In less than twenty four hours, the mayor’s trap was set. The following day, several officers pushed their way into the middle school lunch area, and then very publically arrested Uriel and then tossed him in jail. The people felt outraged initially, but before long, the arrest became a viable piece of gossip. By the end of the week, the false accusations about Uriel now appeared to be true. It seemed in Newton, trust and friendship was contingent on immediate circumstances. It also required those in the community to conform to the beliefs of the group. In the end, it was easy for the community to turn against Uriel.

           However, Uriel did have one friend remaining. Miss Lindsey White refused to believe for a moment that Uriel could be capable of the crimes he was accused of committing. She decided to assist Uriel by contacting the FBI and asking them to investigate Uriel’s arrest and incarceration.

           The FBI arrived on the same day. They examined the poorly constructed warrant and the imaginary town and immediately set Uriel free. Of course, everyone in town shook Uriel’s hand and applauded him, but Uriel Fox knew better. The citizens of Newton simply considered which way the wind was blowing and played the roles that seemed most advantageous for them. Not surprisingly, Uriel realized he could never completely trust the townspeople again, and they certainly could never be his friends. It was only Principal White’s courage and compassion that had saved him.

           Since Mayor Barter successfully blamed his subordinates for his insidious crime, he felt fortunate to have escaped justice. He knew the others involved in the plan would take the blame because the mayor could free them in the near future.

           However, Mayor Barter didn’t apprehend that Lindsey White not only called the FBI, but she also telephoned the IRS and accused the mayor of tax fraud and embezzlement. Having grown weary of the Mayor’s bullying and realizing she knew the IRS investigated every complaint it received, Principal White’s call could both rescue the town and punish the mayor.

           The IRS office was already familiar with Mayor Baron Barter’s name, so they came swooping down into Newton unannounced. They brought with them search warrants for both the Mayor’s residence and his business office. In a few hours, the agents had searched through thousands of documents, memos, and financial accounts.  They also closely examined Uriel’s recent illegal arrest. After holding the mayor on the charge of Uriel’s false arrest, they added tax fraud and embezzlement. Ironically, Mayor Barter began the first week of his career as a prisoner in the same cell Uriel Fox had only recently occupied.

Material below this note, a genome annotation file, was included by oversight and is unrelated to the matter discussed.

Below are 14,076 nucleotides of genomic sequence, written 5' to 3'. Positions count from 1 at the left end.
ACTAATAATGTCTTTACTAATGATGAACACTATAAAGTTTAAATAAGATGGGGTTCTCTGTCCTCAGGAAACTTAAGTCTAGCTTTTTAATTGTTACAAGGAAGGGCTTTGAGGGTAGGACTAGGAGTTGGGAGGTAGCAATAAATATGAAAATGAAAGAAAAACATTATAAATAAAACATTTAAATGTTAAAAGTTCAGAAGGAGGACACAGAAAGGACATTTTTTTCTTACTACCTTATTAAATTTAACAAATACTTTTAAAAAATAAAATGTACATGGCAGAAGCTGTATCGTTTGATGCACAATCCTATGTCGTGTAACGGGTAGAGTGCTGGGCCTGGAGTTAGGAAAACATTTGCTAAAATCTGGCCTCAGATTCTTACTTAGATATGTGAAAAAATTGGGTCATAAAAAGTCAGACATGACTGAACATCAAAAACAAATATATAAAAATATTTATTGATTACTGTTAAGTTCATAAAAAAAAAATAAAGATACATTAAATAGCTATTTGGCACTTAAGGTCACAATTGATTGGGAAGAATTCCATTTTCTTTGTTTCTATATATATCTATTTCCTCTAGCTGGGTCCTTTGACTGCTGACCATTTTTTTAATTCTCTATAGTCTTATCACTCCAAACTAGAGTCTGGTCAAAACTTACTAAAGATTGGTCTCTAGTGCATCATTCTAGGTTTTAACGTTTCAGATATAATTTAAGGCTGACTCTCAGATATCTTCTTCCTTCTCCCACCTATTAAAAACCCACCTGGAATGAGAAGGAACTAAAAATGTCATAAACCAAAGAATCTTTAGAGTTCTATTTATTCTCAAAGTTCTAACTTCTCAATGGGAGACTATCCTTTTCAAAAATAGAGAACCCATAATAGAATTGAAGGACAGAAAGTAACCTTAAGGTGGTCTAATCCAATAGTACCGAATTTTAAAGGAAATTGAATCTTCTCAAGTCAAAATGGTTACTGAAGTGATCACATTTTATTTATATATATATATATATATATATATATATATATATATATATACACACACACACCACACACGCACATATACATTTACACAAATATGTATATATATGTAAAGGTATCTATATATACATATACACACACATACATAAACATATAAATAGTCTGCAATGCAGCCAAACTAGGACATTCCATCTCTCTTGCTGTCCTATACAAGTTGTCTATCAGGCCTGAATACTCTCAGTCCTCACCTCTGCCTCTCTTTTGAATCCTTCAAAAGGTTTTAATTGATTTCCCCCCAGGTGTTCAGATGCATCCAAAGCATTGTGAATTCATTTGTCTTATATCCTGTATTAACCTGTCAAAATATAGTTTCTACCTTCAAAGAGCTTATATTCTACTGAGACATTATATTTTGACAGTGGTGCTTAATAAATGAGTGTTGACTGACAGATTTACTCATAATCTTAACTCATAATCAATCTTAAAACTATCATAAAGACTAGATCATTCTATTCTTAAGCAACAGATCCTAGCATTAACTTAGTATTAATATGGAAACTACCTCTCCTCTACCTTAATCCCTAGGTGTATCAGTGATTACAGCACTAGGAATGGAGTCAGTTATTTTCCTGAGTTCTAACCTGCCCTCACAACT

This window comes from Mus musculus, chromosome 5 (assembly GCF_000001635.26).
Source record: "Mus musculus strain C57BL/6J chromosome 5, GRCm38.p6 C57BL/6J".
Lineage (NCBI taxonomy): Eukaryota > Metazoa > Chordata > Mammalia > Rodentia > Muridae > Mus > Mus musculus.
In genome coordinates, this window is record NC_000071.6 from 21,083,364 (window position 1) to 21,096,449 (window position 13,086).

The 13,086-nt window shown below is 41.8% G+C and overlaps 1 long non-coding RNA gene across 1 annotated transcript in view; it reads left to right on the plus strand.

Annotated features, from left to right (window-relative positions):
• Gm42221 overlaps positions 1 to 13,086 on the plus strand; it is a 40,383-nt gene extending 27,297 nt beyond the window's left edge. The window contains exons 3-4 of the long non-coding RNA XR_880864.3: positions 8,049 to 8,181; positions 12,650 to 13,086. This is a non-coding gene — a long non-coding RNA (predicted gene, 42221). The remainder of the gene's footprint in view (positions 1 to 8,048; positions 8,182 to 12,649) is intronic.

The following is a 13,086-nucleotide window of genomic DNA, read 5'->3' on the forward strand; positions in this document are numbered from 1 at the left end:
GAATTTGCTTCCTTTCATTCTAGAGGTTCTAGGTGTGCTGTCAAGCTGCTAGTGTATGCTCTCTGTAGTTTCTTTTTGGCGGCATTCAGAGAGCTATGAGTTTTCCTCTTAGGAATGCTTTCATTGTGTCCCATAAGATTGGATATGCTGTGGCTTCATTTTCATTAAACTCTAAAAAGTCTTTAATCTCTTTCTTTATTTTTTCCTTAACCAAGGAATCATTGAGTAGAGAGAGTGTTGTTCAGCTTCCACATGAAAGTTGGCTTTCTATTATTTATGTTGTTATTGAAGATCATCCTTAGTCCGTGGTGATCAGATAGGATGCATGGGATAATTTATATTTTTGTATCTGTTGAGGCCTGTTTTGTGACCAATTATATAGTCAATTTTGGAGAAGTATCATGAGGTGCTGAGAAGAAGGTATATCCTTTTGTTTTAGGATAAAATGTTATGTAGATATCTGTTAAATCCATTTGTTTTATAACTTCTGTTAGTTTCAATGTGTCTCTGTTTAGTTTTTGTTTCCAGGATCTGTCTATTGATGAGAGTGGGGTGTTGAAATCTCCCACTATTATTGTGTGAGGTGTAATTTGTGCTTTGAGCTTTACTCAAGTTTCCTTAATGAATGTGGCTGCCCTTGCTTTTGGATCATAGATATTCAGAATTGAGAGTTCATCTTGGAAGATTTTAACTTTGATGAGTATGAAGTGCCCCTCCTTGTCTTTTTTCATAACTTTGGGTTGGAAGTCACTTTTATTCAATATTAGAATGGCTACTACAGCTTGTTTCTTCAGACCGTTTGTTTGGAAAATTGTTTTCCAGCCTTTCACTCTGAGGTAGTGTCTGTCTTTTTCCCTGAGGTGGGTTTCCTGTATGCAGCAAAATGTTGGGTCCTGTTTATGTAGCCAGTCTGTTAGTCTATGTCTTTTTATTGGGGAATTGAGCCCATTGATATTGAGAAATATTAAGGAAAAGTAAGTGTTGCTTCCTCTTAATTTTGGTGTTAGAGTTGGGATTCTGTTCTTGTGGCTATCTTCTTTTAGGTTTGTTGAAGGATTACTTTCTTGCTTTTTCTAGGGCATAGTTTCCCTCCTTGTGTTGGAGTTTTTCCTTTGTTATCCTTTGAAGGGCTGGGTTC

When the shock of the mayor’s arrest began to fade, the election was urgently discussed. Since Uriel remained on the ballot, many citizens desired Uriel to take the job of mayor. However, Uriel politely but steadfastly, declined. The town’s fickle behavior and lack of trust made it impossible, Uriel believed, to serve as the town mayor.

           When Uriel refused the opportunity to accept the mayoral position several more times, the citizens began ignoring him because they decided he didn’t care. Ironically, Even Principal White also declined the job complaining that she couldn’t spare the time.

           Ultimately, the people of Newton began a new mayoral search, but Uriel did something that he believed he might never need to do again. He left his apartment, walked out to the highway and began hiking north. Uriel realized, yet again, that an individual’s behavior might change for the better, but human nature would probably never progress. He comprehended that Newton’s choice for mayor didn’t matter because the society simply reflected their leaders’ lack of courage, commitment and compassion. Uriel continued to hike down the highway with the free current of independence nudging him onward.